Our View: Our choice for Carson City mayor

The race for Carson City mayor has boiled down to four central issues on which voters should decide whether Ray Masayko has performed well and should be retained, or whether he should be replaced by former supervisor Tom Tatro.

Both men, it should be noted, are competent and capable. They have the experience, leadership qualities and knowledge needed to occupy the city's top position. In this voters can be assured that no matter which one they choose, Carson City will be well served.

But choose they must. Here's how we see it:

- Bypass. Did Masayko drop the ball, as Tatro has charged?

The facts of the matter are that Carson City found itself in 2000 exactly where it was in 1997, when the gas tax was approved. It had a commitment from the Nevada Department of Transportation for the northern half of the freeway, but none for the southern half.

As 2000 nears an end, it now has a commitment for the southern portion - albeit, for a completion date in 2008 or 2010, which is at least two years later than we had hoped.

But it took the initiative of state Sen. Mark Amodei, R-Carson City, to get the ball rolling. Masayko met with Gov. Kenny Guinn, resolved some issues, and that commitment was made on Masayko's watch. We would be hard-pressed to say, however, that the leadership came from the mayor's office.

- Emergency dispatch center. After months of study, a city committee recommended a state-of-the-art computer system that would cost twice the estimate. Masayko, prodded by other city employees, questioned the committee's decision.

Although Masayko was within his rights - indeed, his obligation to taxpayers - to question the committee's recommendation, the way he handled it created unnecessary tension among city departments.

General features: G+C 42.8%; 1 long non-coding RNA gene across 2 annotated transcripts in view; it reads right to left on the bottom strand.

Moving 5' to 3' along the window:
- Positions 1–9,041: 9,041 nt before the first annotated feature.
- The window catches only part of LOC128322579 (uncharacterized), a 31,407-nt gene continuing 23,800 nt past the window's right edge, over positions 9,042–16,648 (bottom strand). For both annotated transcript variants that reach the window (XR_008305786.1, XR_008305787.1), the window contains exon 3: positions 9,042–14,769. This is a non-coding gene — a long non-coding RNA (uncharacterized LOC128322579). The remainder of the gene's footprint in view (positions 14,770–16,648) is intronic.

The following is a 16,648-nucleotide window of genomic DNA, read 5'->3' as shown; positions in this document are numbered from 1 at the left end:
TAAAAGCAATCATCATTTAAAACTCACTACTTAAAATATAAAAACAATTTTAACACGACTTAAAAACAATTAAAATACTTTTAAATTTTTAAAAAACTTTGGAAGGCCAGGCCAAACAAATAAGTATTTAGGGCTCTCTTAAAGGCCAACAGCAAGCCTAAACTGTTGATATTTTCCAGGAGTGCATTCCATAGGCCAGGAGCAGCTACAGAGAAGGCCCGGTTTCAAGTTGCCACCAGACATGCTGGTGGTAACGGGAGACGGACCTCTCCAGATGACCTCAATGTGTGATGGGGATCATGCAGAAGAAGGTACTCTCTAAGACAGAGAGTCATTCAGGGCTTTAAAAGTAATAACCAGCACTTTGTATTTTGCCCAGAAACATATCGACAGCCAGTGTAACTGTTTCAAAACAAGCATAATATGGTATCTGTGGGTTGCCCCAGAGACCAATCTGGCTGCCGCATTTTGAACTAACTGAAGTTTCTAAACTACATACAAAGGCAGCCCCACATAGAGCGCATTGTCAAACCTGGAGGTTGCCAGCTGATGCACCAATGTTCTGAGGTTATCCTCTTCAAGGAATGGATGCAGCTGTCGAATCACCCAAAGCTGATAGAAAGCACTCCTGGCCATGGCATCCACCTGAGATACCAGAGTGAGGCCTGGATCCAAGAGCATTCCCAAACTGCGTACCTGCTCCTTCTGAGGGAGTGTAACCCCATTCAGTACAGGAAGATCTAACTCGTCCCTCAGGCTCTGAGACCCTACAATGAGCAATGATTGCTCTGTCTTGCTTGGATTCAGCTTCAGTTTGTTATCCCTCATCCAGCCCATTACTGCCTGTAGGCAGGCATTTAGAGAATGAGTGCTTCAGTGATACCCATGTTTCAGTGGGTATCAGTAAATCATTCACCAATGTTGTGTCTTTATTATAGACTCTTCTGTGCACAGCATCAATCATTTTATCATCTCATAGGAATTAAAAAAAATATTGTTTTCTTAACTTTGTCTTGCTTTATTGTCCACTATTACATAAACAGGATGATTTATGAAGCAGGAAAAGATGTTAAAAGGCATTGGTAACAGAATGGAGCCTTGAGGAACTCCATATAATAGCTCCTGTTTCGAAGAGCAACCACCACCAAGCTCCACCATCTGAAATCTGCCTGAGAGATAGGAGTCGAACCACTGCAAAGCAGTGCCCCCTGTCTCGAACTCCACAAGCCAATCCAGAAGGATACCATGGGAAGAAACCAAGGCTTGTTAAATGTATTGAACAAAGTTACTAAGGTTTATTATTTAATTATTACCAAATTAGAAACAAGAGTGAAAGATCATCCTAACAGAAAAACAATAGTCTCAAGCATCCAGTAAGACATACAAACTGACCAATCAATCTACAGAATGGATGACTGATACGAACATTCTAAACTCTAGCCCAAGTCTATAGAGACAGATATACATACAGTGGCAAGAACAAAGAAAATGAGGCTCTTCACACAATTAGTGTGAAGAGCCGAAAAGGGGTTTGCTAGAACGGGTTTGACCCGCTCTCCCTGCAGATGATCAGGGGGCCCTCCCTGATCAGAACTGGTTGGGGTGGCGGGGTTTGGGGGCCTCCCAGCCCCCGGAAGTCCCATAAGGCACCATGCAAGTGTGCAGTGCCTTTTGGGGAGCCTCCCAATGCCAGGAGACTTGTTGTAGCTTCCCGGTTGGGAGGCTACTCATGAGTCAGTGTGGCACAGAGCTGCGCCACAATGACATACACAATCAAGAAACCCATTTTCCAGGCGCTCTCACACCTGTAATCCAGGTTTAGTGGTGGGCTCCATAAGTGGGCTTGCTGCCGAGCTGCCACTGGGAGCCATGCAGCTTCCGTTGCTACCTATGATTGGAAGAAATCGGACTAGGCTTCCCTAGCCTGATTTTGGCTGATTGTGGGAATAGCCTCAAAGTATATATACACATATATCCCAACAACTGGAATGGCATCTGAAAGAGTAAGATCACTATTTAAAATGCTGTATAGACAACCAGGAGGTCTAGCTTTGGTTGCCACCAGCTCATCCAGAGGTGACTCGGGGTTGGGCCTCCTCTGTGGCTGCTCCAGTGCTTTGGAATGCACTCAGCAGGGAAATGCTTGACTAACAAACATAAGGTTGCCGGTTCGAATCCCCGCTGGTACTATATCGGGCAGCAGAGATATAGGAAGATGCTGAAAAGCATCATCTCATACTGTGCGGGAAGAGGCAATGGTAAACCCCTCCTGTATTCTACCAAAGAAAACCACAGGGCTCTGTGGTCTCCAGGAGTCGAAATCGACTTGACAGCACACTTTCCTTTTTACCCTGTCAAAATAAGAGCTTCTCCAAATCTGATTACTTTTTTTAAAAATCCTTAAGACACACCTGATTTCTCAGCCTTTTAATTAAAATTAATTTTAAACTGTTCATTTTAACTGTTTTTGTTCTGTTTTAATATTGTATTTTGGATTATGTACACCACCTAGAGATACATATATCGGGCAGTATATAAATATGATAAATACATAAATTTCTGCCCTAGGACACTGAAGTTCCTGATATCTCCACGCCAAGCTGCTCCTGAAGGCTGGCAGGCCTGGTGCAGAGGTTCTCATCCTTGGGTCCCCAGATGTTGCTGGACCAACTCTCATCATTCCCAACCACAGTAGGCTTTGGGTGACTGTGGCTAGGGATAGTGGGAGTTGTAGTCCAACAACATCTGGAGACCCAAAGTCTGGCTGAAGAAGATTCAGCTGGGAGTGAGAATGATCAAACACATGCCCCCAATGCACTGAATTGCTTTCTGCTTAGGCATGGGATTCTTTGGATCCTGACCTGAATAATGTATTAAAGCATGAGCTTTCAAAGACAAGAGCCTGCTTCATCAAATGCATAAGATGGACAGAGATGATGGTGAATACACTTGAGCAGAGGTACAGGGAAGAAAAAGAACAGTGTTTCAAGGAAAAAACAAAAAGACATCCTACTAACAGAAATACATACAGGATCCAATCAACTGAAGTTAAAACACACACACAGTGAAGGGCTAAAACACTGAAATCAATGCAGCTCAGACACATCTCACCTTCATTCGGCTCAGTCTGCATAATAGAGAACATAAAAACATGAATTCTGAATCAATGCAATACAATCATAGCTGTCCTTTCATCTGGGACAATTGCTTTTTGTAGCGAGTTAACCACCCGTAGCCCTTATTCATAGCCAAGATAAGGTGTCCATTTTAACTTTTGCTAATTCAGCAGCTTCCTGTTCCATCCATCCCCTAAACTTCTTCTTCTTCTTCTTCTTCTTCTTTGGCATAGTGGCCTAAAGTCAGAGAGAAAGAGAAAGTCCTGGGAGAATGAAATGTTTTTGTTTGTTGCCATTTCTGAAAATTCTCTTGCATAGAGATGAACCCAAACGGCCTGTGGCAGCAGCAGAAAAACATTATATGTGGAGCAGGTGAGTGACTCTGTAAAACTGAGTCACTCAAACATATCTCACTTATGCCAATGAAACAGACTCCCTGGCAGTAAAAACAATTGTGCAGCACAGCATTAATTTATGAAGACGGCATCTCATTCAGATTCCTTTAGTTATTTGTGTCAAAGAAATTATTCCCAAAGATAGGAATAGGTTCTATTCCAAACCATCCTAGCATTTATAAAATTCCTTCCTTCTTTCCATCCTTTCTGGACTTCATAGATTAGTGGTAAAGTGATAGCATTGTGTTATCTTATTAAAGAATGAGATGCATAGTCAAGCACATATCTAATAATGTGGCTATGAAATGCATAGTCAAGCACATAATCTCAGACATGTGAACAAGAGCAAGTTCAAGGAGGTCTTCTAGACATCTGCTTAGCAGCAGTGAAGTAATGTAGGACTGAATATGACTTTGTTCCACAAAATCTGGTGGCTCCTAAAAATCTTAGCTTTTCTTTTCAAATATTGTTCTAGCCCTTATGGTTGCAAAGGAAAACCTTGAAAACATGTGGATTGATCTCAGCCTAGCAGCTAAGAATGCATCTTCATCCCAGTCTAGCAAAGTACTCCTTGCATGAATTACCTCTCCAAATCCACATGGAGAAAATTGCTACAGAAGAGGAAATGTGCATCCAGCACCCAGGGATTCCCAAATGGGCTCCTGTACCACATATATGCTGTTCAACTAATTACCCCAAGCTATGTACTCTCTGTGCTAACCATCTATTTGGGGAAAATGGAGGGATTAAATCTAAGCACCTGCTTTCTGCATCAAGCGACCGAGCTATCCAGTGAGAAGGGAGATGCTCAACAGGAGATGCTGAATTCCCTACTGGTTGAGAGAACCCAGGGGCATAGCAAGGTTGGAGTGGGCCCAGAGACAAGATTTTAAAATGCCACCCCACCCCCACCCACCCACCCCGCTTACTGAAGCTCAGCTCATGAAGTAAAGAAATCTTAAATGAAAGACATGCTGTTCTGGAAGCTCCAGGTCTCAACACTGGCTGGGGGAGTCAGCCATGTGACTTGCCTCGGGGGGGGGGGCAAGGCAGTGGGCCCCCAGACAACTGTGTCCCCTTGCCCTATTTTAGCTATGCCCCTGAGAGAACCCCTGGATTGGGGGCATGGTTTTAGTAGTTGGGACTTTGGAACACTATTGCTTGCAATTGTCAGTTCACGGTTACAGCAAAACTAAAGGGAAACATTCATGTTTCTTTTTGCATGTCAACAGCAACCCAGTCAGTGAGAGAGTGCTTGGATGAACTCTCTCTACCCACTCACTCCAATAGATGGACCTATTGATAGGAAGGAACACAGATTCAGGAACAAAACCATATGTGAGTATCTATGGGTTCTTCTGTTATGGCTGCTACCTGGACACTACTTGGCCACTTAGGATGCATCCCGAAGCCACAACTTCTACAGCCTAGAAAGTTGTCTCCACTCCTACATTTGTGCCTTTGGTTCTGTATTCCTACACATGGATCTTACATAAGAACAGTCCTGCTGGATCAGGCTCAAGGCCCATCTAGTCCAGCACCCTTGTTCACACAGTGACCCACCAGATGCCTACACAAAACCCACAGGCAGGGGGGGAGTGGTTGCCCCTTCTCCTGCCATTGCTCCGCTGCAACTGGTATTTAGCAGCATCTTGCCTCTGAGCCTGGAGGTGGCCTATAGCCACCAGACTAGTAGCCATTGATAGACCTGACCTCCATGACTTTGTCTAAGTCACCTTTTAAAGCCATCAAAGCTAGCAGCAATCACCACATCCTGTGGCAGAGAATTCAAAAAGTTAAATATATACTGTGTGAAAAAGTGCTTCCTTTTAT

- Costco. When city officials were rushing to close an exclusive deal with the warehouse store for a piece of prime city property, Masayko voted "no" on the designation of the property near Fuji Park as part of the city's redevelopment district.

It was largely a symbolic vote - the deal went through - as Masayko raised concerns that other retailers, specifically Wal-Mart, might be interested in the site near Fuji Park.

Again, Masayko fulfilled a legitimate role as a watchdog, and his stance was healthy skepticism rathern than anti-business. Tatro's point, though, has been that the mayor should be leading the charge for what the city needs - in this case, $1 million in annual sales tax - rather than following it.

- Full-time mayor. Although this issue has gotten the most attention, it's not necessarily the most important. Masayko revels in the role of mayor, makes himself easily accessible and shows up at public events with admirable regularity.

Tatro, who has a full-time job with the state, showed during his stint as a supervisor that he is capable of meeting his obligations as an elected official. Until Carson City residents choose to pay for a full-time mayor, we shouldn't hold it against a candidate that he is gainfully employed.

The city manager is ultimately responsible for day-to-day operations of the city. It's a bonus to have a mayor who can spend so much time fulfilling the ceremonial role of the office.

If voters agree those are the main issues of the campaign, then they must agree that Masayko has been a capable caretaker of the office and can be safely trusted with it for another four years.

But they must also ask themselves whether they are ready for more from the position - for vitality and leadership that Tatro promises to bring to the mayor's office. We think the office can and should be entrusted to Tatro - he's hardly an unknown quantity - for the next four years.

Tatro has campaigned on issues and tried hard to criticize Masayko's performance without criticizing the man, a worthy endeavor. Because Masayko has worked hard at serving Carson City's residents the past four years, he deserves our respect and our thanks.

The differences between the two are not great, but they are not meaningless. Both want to serve Carson City, so it comes down to who will do the best job of moving Carson City forward the next four years. We believe Tatro is the better choice.


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